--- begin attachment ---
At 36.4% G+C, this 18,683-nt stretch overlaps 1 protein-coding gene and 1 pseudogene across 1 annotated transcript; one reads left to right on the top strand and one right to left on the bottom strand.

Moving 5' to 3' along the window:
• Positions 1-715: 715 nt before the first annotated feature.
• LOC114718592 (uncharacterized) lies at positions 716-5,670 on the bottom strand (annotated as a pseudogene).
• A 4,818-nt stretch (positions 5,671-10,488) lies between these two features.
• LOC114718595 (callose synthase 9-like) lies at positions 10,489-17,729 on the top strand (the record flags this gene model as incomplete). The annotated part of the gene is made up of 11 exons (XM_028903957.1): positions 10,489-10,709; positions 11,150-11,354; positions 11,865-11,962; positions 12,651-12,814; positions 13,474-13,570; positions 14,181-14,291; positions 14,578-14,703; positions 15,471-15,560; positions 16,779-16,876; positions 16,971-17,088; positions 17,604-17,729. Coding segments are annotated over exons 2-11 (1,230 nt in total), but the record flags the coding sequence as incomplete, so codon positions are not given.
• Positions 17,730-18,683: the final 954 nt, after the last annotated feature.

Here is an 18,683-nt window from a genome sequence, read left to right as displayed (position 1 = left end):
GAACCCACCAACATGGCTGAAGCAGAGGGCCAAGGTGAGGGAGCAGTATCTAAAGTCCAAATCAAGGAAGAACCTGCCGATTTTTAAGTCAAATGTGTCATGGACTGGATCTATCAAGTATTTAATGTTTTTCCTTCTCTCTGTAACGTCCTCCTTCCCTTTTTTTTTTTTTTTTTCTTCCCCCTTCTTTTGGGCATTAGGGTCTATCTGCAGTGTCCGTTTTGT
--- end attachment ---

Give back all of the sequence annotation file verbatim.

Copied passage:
At 36.4% G+C, this 18,683-nt stretch overlaps 1 protein-coding gene and 1 pseudogene across 1 annotated transcript; one reads left to right on the top strand and one right to left on the bottom strand.

Moving 5' to 3' along the window:
• Positions 1-715: 715 nt before the first annotated feature.
• LOC114718592 (uncharacterized) lies at positions 716-5,670 on the bottom strand (annotated as a pseudogene).
• A 4,818-nt stretch (positions 5,671-10,488) lies between these two features.
• LOC114718595 (callose synthase 9-like) lies at positions 10,489-17,729 on the top strand (the record flags this gene model as incomplete). The annotated part of the gene is made up of 11 exons (XM_028903957.1): positions 10,489-10,709; positions 11,150-11,354; positions 11,865-11,962; positions 12,651-12,814; positions 13,474-13,570; positions 14,181-14,291; positions 14,578-14,703; positions 15,471-15,560; positions 16,779-16,876; positions 16,971-17,088; positions 17,604-17,729. Coding segments are annotated over exons 2-11 (1,230 nt in total), but the record flags the coding sequence as incomplete, so codon positions are not given.
• Positions 17,730-18,683: the final 954 nt, after the last annotated feature.

Here is an 18,683-nt window from a genome sequence, read left to right as displayed (position 1 = left end):
GAACCCACCAACATGGCTGAAGCAGAGGGCCAAGGTGAGGGAGCAGTATCTAAAGTCCAAATCAAGGAAGAACCTGCCGATTTTTAAGTCAAATGTGTCATGGACTGGATCTATCAAGTATTTAATGTTTTTCCTTCTCTCTGTAACGTCCTCCTTCCCTTTTTTTTTTTTTTTTTCTTCCCCCTTCTTTTGGGCATTAGGGTCTATCTGCAGTGTCCGTTTTGT